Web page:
The re were, however, instances where loans to officers and their associates were unsecured. The specific violations of provisions of the Bank ing Act and Prudential regulations are listed in the annexed table Unusual Activities in Some Accounts The investigators found further unusual activities in some accounts. Unusual activities can themselves be evidence of money laundering.
Table on violations. The following are some examples of such activities uncovered at Charterhouse Bank. The re was evidence that a sundry creditors account was being used to conceal transactions between certain customer accounts. Loan repayments for a Parmex account were also made from the sundry creditors account. The amounts involved were quite substantial- KES 5 billion passed through the sundry creditors account between and The re were 22 such transfers totalling KES In December , two large transfers totalling KES 50 million approx USD , were also made to the Prajapati account from the same Nakumatt account for which no supporting documentation was provided.
On the same day, another debit transfer of KES 12 million was made. Regular payments of KES 6. An account maintained by Creative Innovations received most of its credits from Nakumatt Holdings. In all these transactions, no supporting documentation was made available to the investigators.
The transfers were not supported by relevant documentation as required for transfers whose value is above USD 10, One account was opened in and a large deposit of KES 1. No supporting documents were availed to investigators to explain the transfers. Another account was opened in February and operated for 3 weeks after which it became dormant until its closure in April The account received a single credit of KES million from the one described in the preceding section.
Again no documentation was availed for these transactions. Another account was opened, operated and closed within one week in February The account received KES million from another Crucial Properties Limited account within the bank which was then paid out within two days. No documentation was provided in support of these transactions. Another account had a credit turnover of KES 2. Yet another had a debit turnover of KES 3.
Investigators were not provided with the account opening forms for the Sonal Devani accounts. Irregular Bank ing Operation Investigators also found numerous fixed deposit accounts with large debit balances which is unusual. Normally a fixed deposit account should have credit balances. As at January 1st , the investigators found 34 such accounts with debit balances totalling over KES million.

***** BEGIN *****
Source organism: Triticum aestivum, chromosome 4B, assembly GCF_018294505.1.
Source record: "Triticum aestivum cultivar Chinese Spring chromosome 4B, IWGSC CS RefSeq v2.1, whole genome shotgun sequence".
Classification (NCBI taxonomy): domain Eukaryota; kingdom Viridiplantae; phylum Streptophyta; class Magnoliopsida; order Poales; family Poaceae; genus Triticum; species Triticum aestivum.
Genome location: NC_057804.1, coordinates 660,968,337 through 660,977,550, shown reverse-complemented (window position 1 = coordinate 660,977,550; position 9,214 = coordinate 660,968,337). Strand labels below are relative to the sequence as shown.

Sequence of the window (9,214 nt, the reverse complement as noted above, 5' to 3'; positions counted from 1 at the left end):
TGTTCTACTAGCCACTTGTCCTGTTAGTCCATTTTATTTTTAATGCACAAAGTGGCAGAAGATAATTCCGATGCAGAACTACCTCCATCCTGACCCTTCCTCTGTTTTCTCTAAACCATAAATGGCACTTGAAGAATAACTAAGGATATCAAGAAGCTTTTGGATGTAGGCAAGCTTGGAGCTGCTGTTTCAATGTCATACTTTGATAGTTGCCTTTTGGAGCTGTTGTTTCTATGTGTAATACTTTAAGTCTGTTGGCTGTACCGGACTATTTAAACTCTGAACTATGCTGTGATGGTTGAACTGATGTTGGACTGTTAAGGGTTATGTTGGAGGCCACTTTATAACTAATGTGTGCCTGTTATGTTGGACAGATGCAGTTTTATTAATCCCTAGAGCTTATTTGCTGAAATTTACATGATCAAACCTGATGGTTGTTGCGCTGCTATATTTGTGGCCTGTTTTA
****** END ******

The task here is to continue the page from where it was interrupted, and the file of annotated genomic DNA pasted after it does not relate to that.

The Position of Charterhouse Bank Management Throughout the various investigations, the management of Charterhouse Bank made it difficult for investigators to obtain information. The PwC for example complained that they received only minimal cooperation from the bank officials. The managing director reportedly instructed the operations manager not to provide any information in his absence.
When, out of frustration, the Fraud Investigation Division obtained court orders obliging Charterhouse Bank to provide all information the CBK needed it was assured that Charterhouse would provide the information the next day. However, the next day, the team was led to a smouldering fire which had allegedly destroyed the entire banks archive The directors of Charterhouse Bank argued that the bank had no liquidity problem, was in compliance with the Bank ing Act, the Central Bank of Kenya Act and the Prudential Guidelines and that placing the bank under statutory management would , therefore, be contrary to the law.
However they were clearly in breach of prudential guidelines among them: Bank ing Act Section 13 1 and 3 on beneficial ownership exceeding the prescribed amounts and concealment of the same, Know your Customer KYC rules, with the existence of several accounts with minimal or no opening details. The latter are only a selection of the violations by Charterhouse Bank. Blaming the Victim Charterhouse placed the blame for the non-existence of crucial information and supporting documents on the whistleblowers who were former employees of the Bank.
The y alleged that the former employees stole data and confidential documents from the bank at the instigation of the Central Bank of Kenya and the Kenya Revenue Authority KRA. The y claimed to have been reporting these 18 Nairobi Law Monthly November 19 See annex 1 Table of Violations 17 matters to the police since the year In addition a investigation by KACC revealed that the bank did not keep sufficient information including bank account opening information for two accounts with a combined turnover of KES 1.